Guest post by Nancy Davis Kho on Music, Parents and Teens
In my house, there is a tiny miracle once or twice a week. My teenager says of a song or band, “My mom likes them,” and it’s not actually meant as an insult.
I have been a fan of music, live concerts, and deep thinking liner note analysis since the early days of MTV, so to me it seems normal that I should stay up to date with what’s new and emerging on the music scene. I write a music and humor blog, and try to hit at least one show a month here in the Bay Area. But based on the number of friends who are surprised when I say I’ve got tickets to see St. Vincent or tUnE-yArDs or Jenny Lewis or some other act they’ve never heard of, I’m in the minority. (Of course, they must just be sparing themselves the indignity of never getting carded anymore, in which case they’re just faster learners than I am.)
But I’d like to argue the benefit of staying up to date on your kids’ music:
1.) It provides endless “teaching moments.” When we’re driving back and forth to ballet or school, I let the girls decide what we’re listening to, for as long as I can stand it. The teaching moments come flying at you, if you listen to a Top 40 station and concentrate. We’ve had discussions prompted by domestic violence survivor Rihanna’s penchant for singing about what she seems to consider the sunny side of domestic abuse (“Just gonna stand there and watch me burn, well that’s alright because I like the way it hurts” in Love the Way You Lie,) gay rights (Born This Way by Lady Gaga), and whether there are any circumstances under which Jack Daniels can be considered a dentifrice (anything by Ke$ha.)
2.) It keeps your brain on its toes. I am an embarrassingly bad analyst when it comes to music – I pretty much like everything, and consider each new song completely unrelated to that which came before. However, after reading about how important it is to push the aging brain to uncover context, connection, and synthesis, I’ve started listening more critically to new stuff. Does that opening riff remind me of a Tracy Chapman song? Who does Zola Jesus sound more like, Siouxsie Sioux or Kate Bush? What original song is Nicki Minaj sampling in her latest single? When I hear Sweden’s Mary Onettes sing Love’s Taking Strange Ways in the video below, I definitely hear an echo of Echo and the Bunnymen.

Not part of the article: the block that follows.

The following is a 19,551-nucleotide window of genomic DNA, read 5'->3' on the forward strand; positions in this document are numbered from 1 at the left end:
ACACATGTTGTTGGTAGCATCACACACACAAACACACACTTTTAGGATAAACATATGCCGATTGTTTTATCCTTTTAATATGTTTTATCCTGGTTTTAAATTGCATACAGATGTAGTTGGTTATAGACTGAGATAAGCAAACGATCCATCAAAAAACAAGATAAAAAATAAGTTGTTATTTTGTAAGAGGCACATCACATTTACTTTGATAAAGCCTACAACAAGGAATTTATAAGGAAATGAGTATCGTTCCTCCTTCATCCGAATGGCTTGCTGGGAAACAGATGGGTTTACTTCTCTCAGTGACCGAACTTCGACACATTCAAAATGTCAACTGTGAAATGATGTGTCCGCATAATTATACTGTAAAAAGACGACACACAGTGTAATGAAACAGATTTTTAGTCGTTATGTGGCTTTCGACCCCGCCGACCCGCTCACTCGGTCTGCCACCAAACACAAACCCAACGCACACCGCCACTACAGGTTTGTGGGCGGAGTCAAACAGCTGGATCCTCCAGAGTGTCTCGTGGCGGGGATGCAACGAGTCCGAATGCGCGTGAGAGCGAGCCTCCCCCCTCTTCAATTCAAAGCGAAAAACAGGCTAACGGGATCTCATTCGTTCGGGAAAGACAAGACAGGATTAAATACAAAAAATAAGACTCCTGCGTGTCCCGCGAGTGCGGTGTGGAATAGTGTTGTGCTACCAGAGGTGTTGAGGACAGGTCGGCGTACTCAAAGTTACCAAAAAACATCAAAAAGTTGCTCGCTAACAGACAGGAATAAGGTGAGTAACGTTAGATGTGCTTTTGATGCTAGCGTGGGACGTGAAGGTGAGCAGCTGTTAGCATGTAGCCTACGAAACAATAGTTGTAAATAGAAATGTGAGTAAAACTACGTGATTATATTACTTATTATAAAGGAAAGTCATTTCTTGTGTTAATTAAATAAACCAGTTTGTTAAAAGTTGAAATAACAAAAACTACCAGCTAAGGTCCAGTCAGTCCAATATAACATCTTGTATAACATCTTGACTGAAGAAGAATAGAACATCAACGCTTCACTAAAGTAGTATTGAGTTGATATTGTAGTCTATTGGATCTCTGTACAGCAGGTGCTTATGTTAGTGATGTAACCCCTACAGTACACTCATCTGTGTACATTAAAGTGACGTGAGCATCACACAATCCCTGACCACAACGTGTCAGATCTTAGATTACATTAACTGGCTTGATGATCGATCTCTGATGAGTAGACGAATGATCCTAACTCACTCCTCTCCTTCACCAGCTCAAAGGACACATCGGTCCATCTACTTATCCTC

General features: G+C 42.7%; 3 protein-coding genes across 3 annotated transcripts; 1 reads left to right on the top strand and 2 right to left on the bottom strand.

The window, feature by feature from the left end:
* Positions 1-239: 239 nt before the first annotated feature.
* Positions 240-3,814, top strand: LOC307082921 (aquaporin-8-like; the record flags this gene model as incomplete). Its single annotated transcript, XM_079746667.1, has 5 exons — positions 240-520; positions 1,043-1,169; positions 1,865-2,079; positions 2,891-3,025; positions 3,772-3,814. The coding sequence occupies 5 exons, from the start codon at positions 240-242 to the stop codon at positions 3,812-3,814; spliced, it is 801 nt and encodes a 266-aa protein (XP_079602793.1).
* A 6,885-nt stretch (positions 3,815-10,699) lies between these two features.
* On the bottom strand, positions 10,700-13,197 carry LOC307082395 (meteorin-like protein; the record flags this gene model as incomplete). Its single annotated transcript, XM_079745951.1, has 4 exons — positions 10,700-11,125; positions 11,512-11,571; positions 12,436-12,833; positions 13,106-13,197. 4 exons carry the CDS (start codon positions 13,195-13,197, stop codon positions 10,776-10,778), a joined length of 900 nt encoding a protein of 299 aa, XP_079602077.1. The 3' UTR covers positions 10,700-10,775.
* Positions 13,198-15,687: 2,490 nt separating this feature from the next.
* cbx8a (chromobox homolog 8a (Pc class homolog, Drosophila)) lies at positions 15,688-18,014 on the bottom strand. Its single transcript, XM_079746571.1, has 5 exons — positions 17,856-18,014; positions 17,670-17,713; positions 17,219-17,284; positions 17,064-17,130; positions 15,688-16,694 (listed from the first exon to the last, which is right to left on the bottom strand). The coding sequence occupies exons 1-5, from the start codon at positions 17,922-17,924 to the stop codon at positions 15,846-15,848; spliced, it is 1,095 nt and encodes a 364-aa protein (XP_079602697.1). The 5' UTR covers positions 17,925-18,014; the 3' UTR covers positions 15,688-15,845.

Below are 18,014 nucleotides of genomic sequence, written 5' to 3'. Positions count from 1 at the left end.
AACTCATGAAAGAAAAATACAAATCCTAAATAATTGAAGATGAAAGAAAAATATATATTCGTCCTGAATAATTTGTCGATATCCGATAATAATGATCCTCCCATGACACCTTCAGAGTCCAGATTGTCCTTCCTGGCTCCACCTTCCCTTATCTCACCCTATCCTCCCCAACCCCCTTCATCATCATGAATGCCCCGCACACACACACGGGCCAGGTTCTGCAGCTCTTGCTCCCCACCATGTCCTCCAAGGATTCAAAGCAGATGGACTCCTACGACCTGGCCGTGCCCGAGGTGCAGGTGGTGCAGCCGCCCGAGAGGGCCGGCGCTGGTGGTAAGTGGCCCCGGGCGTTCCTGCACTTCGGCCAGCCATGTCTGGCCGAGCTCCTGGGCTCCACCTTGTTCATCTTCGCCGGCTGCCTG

Some people like Sudoku. I find my Advanced Music Theory self-study program far more appealing.
3.) Some of it is superb. It’s tempting to think that all the best music was written when we were young. The problem is that your parents thought too, and they’d never heard U2 or R.E.M. Just like in the ‘70s, ‘80s, and ‘90s, there is some utter dreck on the airwaves today. But listen deliberately and you may just find that your favorite song of all time was only written three months ago by a new band from Sheffield, England. And how cool would it be if it were your teenaged son who introduced you to them, and explained to you why he likes them?
So how does a busy mom or dad uncover new favorites? I am shamelessly dependent on Apple for an assist. When I cook dinner I almost always have Spotify or Rdio playing on my iPhone, and I’ve been known to point the Shazam app at the Abercrombie & Fitch speakers to identify what’s blasting out of them. Another iPhone app I love is Band of the Day. It’s just that: a short bio of the featured band plus links to their music videos. I listen in the morning while I drink my coffee, at least a few days a week, and try to drop names like “Hiatus Kaiyote” and “Diamond Rugs” into conversation. The Songkick app alerts me whenever an artist whose music appears in my iTunes library is playing anywhere within a fifty mile vicinity.
I have a deal with my best friend’s son, who just finished high school: I give him an iTunes gift card, and he makes me a mix CD of the songs he loves right now. I don’t have much time to read music magazines anymore, but I swing by the alternative hits chart on Billboard now and again to study its lower rungs.
Of course, there’s a limit to my love. It’s an inalienable right of teenagers to dismiss the music of their parents; denying them the ability to do that would count as dereliction of parental duty. So I stand firm against my 14 year old’s current favorite rapper, Krispy Kreme, the YouTube sensation who sounds like a total doofus, and my 11 year old will probably call Child Protective Services if I make her listen to The Lumineers again.
But it’s important that they start flexing their autonomy. I’m well aware that in my house, the biggest sign of independence will not be the day my kids move out for college. It’ll be the first time they go to a concert without me.
Nancy Davis Kho a freelance writer living in Oakland, CA whose work has appeared in the San Francisco Chronicle, Salon.com, Bitch Magazine, Skirt! Magazine, and Hippocampus Magazine. She writes a music and humor blog about the years between being hip and breaking one at Midlife Mixtape. She’s also the music barista/virtual DJ at GiveMeAir.com. Her daughters, 11 and 14, consider a night at home on the couch with Mom watching the entire selection of DirectTV On Demand ‘80s videos absolute torture, which confounds her.
Spotify Playlists and Other Benefits
Mistakes Parents Make Connecting With Teens